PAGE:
This monthly Critical Mass downtown ride, which occurs on the last Friday of every month, will be the first of 2013 that won’t (hopefully) require dressing for cold weather. Cyclists of all ages will gather for the 6:30 p.m. departure from the southeast corner of Bloor and Spadina, and travel in a pack on a random route through the city’s core.
Emily Pearlman and Nicolas Di Gaetano of Mi Casa Theatre, in town for a week to do some filming with the proprietors of Videofag, are capping their visit with a two-night stand of their vaudeville show Live From The Belly of A Whale: A Concert With Stories. It’s the Ottawa-based pair’s first performance back in Toronto since their 2010 SummerWorks show Countries Shaped Like Stars, which ranked among our very favourite things at that fest.
When The Wavelength Music Series celebrated its 13th year with their annual festival, among the many highlights was the return of a local supergroup that boasts Maylee Todd, Laura Barrett, and members of The Bicycles and Born Ruffians in its roster. As a collective, The Adorables coalesce around one man: Henri Fabergé, a mercurial and outlandish persona. Many of The Adorables have been involved in recent Henri Fabergé projects, like the Feint of Hart, a theatrical mini-series being remounted this summer at Videofag; but this Dan Burke-assembled showcase will be the first full headlining set for the collective in years.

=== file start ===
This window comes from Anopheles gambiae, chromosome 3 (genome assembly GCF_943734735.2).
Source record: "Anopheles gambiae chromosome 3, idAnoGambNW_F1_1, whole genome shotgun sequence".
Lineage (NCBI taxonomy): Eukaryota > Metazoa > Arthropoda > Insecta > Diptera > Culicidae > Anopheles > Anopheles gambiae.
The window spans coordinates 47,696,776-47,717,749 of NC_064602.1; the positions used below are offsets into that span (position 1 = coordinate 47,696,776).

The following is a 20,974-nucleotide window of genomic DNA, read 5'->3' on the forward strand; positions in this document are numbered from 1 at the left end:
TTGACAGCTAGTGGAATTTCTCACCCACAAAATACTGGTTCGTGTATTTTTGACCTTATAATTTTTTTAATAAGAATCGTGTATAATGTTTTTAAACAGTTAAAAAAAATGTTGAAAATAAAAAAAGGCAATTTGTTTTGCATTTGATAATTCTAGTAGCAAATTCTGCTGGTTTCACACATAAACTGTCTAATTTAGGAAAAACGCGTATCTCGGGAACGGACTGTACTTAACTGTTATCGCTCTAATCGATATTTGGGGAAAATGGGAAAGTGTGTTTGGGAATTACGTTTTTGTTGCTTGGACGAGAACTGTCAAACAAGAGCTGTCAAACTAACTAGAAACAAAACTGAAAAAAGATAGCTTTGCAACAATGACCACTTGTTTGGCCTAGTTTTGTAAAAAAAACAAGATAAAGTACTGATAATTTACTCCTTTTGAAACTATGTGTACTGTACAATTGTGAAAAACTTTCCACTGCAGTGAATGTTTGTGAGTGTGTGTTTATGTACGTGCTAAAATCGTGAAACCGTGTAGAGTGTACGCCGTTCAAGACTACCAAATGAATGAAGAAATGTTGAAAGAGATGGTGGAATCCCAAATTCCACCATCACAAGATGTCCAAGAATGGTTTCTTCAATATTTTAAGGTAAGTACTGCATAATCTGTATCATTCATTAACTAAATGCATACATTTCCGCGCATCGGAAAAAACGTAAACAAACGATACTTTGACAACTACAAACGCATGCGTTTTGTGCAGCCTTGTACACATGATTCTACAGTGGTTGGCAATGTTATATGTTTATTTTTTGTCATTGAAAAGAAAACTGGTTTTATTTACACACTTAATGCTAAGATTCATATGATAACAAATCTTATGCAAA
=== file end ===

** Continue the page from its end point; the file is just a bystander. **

The first Uma Nota event of 2013, Uma Nota: Hot Spring Edition will feature Brazilian-born and Toronto-based songstress Aline Morales, Foly Kolade’s Asiko Afrobeat Ensemble and DJs K-Zar Dubwise, and General Electric.
When’s the last time you attempted to reconceptualize the dimensions of space? If it’s been a while, you might consider checking out a new exhibition called I Thought There Were Limits, which aims to do just that. This particular exhibit is unique in that the artwork forms a relationship with the site itself (in this case, the Justina M. Barnicke Gallery). The work on display is brought to you by curator Julia Abraham (as part of the MVS degree in Curatorial Studies at the University of Toronto). The artists include Karen Henderson, Yam Lau, Gordon Lebredt, Kika Thorne, and Josh Thorpe.
For someone well known for her expressive and awwww-inducing drawings of pugs, U.K.-based illustrator Gemma Correll came to her love of the animal late. “I was always a cat person growing up, so I think the pug was like my gateway dog,” she said at Magic Pony, an art and design shop on Queen West that is currently hosting The Mr. Pickles Fan Club, the first Canadian exhibition of her work.
Spring in Toronto is marked by an influx of bikes on the streets, people returning to our parks, and, of course, the Hot Docs festival.
While the weather has so far not fully cooperated with the first two of those activities, rain and cold weather aren’t a hindrance to catching some world-class documentaries. The festival turns 20 this year, but a quarter-life crisis is nowhere in sight. The largest non-fiction film shindig in North America continues to impress, with 205 documentaries screening over 10 days, including 44 world premieres, and films from 43 countries. It’s a lot, but we’re here to help!